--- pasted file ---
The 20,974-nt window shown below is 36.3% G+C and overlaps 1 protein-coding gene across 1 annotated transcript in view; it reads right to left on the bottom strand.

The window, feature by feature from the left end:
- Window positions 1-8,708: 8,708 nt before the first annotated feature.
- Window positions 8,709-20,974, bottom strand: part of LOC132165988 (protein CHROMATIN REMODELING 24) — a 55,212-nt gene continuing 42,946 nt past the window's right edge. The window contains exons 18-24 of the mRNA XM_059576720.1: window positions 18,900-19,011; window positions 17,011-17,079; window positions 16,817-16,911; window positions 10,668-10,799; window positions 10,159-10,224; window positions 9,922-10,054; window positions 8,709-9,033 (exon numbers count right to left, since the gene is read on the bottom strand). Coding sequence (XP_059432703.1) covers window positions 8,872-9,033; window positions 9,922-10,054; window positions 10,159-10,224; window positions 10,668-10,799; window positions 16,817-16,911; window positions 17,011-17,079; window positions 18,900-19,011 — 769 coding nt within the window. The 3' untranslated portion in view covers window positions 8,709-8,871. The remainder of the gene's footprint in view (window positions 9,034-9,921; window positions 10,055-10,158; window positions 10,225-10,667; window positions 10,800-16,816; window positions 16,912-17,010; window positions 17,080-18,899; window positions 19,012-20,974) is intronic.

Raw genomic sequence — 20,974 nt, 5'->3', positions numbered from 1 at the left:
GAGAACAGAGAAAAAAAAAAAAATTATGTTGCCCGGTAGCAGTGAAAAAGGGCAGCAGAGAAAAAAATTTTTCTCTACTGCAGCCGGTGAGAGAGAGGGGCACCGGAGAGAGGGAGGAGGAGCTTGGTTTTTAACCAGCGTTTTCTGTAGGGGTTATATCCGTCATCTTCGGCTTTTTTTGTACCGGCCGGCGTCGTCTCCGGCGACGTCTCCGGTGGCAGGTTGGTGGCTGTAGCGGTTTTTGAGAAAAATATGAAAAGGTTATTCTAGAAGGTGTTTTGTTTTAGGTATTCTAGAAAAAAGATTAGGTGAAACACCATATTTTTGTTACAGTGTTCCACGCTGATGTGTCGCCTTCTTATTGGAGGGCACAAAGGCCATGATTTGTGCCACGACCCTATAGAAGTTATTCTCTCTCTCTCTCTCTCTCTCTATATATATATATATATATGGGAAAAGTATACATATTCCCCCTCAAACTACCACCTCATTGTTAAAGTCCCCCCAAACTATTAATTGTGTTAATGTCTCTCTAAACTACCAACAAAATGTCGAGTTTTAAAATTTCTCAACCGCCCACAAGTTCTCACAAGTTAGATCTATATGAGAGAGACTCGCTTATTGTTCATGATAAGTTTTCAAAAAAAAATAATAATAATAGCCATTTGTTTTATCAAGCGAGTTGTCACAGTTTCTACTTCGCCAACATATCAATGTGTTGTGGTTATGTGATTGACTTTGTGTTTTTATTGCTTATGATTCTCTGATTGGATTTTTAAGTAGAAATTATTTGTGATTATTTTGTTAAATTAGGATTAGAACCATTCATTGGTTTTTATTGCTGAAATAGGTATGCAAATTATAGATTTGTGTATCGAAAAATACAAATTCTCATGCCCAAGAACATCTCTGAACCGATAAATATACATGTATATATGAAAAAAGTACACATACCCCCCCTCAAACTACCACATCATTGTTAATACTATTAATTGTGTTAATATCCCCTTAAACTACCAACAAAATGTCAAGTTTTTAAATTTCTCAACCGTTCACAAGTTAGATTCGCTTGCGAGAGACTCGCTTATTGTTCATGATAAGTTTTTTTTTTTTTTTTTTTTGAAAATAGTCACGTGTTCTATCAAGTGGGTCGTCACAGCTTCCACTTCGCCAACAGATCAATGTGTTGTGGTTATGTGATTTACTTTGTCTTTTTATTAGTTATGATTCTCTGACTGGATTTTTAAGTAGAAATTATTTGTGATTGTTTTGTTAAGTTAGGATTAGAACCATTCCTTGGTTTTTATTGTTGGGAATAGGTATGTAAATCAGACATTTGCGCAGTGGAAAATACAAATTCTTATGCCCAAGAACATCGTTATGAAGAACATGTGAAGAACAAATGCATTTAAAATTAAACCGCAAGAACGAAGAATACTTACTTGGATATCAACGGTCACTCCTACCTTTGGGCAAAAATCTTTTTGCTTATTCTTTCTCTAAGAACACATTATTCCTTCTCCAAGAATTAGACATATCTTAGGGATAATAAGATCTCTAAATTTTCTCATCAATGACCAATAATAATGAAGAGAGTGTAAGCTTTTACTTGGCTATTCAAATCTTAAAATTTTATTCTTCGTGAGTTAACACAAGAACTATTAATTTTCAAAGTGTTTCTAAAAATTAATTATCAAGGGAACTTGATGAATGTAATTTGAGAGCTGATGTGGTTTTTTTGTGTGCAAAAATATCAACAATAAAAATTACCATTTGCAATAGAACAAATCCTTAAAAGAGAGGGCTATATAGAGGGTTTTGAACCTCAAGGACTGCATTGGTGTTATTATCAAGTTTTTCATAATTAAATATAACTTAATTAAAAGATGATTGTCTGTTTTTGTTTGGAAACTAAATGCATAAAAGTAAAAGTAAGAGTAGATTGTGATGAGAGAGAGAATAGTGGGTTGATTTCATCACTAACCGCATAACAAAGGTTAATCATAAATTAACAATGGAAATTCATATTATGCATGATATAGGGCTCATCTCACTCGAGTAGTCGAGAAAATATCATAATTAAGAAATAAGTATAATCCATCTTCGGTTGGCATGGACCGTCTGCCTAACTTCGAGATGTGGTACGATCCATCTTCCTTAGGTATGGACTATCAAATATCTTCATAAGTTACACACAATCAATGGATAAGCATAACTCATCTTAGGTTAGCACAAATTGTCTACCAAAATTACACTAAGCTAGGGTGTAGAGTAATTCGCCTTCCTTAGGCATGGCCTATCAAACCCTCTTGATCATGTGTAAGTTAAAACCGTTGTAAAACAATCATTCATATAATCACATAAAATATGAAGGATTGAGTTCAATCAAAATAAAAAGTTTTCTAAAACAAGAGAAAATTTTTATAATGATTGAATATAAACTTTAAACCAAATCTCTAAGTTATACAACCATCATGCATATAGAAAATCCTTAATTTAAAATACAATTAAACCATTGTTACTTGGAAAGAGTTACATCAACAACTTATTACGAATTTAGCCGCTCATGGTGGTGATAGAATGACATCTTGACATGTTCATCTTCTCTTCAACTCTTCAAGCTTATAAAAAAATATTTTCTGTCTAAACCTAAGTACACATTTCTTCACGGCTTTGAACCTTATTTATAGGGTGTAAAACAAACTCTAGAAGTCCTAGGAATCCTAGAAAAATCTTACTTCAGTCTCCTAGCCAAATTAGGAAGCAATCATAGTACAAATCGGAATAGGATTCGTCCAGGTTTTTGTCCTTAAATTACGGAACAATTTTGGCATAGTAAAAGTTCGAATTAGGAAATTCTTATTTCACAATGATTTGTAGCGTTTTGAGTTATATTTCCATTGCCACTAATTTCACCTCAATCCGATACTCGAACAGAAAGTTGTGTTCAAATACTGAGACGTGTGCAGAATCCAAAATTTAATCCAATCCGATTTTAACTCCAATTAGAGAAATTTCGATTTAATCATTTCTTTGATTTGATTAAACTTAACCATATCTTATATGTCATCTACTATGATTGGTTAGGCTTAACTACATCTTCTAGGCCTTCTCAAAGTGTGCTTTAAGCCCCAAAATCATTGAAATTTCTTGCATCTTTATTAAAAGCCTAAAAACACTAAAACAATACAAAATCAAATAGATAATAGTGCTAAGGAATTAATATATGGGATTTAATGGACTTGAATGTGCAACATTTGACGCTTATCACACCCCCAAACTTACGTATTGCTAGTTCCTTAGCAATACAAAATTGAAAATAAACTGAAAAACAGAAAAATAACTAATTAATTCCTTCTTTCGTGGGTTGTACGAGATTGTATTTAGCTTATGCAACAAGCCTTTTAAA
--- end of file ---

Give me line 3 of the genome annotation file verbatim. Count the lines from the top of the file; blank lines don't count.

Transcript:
- Window positions 1-8,708: 8,708 nt before the first annotated feature.